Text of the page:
Wednesday, May 25, 2005

English titles for Hindi films: Neither do you know, neither do I

Have been reading a book titled Bollyworld: Popular Indian Cinema Through a Transnational Lens, with essays on topics ranging from the contrasting personae of Fearless Nadia and Devika Rani in films of the 1930s to notions of “Indianness” as represented in NRI-targetting films of the late 1990s and beyond. There’s plenty here that’s good – I enjoyed the Nadia chapter, written by Rosie Thomas, as also Sudhanva Deshpande’s “The Consumable Hero of Globalised India”, about the changes in the Bollywood leading man post-liberalisation.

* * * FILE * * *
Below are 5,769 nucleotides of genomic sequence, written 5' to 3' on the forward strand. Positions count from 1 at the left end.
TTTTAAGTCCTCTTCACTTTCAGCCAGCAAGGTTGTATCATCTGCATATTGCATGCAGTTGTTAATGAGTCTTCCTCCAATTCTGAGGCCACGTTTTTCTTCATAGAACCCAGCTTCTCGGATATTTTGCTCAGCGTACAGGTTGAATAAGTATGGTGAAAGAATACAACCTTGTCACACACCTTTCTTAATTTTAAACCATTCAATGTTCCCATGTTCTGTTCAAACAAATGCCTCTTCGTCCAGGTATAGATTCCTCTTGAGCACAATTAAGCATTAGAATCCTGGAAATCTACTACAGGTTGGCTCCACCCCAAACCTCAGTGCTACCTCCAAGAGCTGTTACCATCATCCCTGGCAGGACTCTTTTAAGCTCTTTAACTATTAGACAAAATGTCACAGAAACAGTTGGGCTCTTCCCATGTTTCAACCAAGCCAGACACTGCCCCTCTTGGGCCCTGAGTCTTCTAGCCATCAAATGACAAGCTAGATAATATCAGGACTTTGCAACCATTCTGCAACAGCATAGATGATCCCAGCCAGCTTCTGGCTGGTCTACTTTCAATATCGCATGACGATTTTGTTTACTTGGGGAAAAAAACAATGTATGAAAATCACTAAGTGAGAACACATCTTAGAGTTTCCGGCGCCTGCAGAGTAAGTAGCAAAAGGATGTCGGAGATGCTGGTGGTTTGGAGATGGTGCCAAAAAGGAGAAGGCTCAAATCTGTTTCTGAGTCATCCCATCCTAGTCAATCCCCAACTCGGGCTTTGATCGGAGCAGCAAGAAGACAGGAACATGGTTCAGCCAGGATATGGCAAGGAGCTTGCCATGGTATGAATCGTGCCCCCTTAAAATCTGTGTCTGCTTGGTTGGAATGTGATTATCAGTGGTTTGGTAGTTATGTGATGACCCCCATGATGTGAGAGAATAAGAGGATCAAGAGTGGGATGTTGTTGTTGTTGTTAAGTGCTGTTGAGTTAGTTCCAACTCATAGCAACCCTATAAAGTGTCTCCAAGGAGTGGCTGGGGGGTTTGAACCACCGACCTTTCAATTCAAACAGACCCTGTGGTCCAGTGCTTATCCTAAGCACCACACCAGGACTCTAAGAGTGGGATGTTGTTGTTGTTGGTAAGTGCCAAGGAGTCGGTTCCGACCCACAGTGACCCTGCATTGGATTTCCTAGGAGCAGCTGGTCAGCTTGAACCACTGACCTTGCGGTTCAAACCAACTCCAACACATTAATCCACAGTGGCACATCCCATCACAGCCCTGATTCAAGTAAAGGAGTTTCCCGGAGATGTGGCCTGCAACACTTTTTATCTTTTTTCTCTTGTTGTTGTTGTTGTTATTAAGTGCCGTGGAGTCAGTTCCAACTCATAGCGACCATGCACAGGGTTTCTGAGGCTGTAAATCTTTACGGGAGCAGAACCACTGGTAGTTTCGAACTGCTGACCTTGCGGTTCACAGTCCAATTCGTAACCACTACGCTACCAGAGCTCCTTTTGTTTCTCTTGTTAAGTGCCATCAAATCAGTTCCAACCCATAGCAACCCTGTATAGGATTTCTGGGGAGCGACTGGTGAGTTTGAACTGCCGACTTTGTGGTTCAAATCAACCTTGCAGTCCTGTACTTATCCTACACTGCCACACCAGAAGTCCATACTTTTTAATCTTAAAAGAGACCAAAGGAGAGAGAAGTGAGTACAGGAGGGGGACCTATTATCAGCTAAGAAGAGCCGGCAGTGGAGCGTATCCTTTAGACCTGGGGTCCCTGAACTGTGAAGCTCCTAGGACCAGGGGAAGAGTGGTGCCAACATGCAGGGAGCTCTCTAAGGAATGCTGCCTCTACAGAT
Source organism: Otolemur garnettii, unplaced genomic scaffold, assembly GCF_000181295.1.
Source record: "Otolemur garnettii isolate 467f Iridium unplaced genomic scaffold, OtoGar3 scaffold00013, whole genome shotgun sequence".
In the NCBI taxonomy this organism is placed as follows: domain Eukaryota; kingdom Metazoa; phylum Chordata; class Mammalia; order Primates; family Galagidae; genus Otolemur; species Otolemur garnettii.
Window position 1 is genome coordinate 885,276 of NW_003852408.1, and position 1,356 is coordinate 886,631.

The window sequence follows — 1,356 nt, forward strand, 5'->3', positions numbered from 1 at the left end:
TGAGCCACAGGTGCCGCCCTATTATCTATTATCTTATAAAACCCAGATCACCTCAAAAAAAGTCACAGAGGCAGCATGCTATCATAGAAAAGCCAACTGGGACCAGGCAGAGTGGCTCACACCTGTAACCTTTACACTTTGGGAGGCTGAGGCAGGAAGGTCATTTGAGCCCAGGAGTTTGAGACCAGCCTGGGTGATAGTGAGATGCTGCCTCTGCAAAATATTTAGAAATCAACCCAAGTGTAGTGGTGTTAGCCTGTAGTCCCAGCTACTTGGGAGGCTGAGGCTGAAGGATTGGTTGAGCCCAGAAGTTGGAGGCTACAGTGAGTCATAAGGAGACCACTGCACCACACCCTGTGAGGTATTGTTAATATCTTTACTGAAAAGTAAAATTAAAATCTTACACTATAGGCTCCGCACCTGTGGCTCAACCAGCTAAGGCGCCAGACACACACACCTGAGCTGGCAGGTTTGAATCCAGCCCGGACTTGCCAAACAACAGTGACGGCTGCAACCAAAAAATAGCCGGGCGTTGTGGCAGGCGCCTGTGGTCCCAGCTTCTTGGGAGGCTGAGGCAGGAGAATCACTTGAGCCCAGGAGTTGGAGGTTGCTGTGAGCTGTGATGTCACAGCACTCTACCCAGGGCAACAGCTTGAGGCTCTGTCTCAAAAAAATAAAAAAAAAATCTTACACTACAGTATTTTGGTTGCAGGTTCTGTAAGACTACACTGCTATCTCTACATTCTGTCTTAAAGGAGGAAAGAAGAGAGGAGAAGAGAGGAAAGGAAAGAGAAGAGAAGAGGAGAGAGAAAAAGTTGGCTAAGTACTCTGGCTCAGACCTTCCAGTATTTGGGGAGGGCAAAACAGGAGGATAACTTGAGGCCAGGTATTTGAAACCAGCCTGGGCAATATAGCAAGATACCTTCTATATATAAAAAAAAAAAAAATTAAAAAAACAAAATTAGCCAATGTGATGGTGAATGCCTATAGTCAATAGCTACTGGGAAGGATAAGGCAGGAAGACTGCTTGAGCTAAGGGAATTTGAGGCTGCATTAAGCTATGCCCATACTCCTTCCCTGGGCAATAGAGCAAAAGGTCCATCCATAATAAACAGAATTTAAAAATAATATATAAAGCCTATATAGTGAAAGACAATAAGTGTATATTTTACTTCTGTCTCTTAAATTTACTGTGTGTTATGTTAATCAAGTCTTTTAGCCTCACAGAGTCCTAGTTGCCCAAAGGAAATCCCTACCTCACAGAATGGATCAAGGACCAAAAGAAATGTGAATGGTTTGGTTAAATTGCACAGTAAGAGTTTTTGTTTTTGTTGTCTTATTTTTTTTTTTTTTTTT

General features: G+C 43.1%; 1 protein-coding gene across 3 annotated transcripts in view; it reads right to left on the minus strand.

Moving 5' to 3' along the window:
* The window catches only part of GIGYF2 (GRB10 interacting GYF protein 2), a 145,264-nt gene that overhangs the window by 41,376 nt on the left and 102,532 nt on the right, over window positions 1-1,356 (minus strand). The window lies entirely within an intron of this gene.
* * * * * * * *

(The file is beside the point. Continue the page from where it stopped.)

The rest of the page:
Inevitably, some of the essays are bombastic, full of words and phrases like “transformative modality”, “hermeneutics of self” and “totalizing formations”, usually all in the same sentence. (Damn you, Academia!) To be fair, this sort of thing can be edifying. If you successfully get through two consecutive paras of such writing without eye-glaze setting in, you can literally feel your brain expanding, like Maggi noodles bubbling and spilling over in an untended bowl. This mind-swell happened to me no fewer than three times during the scintillatingly titled chapter “Belonging and Respect Notions vis-à-vis Modern East Indians: Hindi Movies in the Guyanese East Indian Diaspora”, and it felt good. But then, in a chapter dealing with the Bachchan character in Deewaar, I came across the following passage: